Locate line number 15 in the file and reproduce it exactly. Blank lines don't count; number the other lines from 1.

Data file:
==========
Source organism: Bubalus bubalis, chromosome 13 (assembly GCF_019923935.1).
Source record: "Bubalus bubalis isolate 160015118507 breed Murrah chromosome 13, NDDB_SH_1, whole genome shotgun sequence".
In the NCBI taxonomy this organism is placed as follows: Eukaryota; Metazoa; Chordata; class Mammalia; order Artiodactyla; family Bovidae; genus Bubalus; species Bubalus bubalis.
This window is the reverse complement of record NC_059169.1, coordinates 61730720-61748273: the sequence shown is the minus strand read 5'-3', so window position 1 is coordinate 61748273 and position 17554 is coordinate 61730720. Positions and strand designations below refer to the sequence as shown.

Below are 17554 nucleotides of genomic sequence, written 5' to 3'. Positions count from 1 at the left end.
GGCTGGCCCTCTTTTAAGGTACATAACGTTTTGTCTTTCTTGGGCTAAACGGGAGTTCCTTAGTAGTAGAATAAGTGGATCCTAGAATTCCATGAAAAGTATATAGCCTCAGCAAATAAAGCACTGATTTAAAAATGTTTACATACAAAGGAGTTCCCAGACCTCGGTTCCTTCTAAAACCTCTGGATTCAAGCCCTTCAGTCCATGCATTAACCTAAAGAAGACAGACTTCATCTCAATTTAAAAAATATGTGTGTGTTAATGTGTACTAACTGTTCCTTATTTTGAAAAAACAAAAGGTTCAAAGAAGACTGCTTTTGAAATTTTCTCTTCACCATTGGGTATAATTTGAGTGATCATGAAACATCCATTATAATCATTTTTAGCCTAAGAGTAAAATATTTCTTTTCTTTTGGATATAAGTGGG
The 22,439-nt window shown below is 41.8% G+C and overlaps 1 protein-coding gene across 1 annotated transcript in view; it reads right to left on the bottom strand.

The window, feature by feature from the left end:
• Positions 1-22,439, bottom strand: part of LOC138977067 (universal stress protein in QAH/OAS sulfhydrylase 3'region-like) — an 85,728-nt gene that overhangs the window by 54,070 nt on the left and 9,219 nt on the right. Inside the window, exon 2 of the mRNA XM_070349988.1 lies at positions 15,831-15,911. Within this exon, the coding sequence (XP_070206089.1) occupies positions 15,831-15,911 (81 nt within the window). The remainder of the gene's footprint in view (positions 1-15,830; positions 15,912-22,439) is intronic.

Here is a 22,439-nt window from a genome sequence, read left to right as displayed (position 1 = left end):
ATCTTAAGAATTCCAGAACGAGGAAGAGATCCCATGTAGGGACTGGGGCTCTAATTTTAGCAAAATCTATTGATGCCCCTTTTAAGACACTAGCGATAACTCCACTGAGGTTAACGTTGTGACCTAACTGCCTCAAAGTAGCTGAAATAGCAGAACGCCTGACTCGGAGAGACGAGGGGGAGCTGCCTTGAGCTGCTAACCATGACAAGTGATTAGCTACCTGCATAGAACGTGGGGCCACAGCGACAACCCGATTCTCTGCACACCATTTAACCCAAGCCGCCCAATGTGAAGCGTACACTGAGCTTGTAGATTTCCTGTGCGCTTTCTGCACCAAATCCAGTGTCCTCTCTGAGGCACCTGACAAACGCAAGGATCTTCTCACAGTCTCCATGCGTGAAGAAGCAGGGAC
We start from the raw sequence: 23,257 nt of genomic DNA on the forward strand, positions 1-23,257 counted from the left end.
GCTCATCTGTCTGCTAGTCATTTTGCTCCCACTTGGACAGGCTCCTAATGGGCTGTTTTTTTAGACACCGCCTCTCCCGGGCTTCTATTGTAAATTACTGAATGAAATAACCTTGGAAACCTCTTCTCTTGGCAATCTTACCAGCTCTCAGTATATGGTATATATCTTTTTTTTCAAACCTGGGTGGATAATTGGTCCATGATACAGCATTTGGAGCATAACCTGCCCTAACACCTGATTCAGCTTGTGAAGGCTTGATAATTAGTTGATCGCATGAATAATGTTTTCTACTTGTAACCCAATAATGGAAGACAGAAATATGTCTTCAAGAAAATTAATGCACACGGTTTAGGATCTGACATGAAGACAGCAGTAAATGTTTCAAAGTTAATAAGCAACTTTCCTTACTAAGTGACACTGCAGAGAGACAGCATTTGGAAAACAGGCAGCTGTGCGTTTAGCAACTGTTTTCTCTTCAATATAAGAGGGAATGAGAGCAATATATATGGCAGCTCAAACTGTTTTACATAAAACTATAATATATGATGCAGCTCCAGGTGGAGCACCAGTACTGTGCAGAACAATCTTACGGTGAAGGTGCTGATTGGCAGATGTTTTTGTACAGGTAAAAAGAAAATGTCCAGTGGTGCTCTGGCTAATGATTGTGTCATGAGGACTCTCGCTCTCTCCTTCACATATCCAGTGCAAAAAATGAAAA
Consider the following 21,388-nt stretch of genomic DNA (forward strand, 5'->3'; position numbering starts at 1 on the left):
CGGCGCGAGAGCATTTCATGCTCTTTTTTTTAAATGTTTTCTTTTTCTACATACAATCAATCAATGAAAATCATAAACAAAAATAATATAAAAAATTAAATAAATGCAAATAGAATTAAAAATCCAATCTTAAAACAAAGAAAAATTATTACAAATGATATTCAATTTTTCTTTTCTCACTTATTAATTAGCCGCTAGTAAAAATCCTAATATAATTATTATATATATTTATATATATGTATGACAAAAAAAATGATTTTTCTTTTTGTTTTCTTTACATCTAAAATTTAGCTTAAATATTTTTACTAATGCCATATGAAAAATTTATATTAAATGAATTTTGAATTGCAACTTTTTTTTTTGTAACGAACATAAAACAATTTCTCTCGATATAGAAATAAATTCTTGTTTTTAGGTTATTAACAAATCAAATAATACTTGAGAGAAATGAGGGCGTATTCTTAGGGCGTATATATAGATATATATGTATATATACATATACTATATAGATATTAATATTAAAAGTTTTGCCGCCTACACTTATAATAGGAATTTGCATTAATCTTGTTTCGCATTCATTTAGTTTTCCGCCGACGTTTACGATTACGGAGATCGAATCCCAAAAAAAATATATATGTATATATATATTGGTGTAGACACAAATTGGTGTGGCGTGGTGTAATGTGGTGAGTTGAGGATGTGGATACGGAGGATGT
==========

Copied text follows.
CGGCGCGAGAGCATTTCATGCTCTTTTTTTTAAATGTTTTCTTTTTCTACATACAATCAATCAATGAAAATCATAAACAAAAATAATATAAAAAATTAAATAAATGCAAATAGAATTAAAAATCCAATCTTAAAACAAAGAAAAATTATTACAAATGATATTCAATTTTTCTTTTCTCACTTATTAATTAGCCGCTAGTAAAAATCCTAATATAATTATTATATATATTTATATATATGTATGACAAAAAAAATGATTTTTCTTTTTGTTTTCTTTACATCTAAAATTTAGCTTAAATATTTTTACTAATGCCATATGAAAAATTTATATTAAATGAATTTTGAATTGCAACTTTTTTTTTTGTAACGAACATAAAACAATTTCTCTCGATATAGAAATAAATTCTTGTTTTTAGGTTATTAACAAATCAAATAATACTTGAGAGAAATGAGGGCGTATTCTTAGGGCGTATATATAGATATATATGTATATATACATATACTATATAGATATTAATATTAAAAGTTTTGCCGCCTACACTTATAATAGGAATTTGCATTAATCTTGTTTCGCATTCATTTAGTTTTCCGCCGACGTTTACGATTACGGAGATCGAATCCCAAAAAAAATATATATGTATATATATATTGGTGTAGACACAAATTGGTGTGGCGTGGTGTAATGTGGTGAGTTGAGGATGTGGATACGGAGGATGT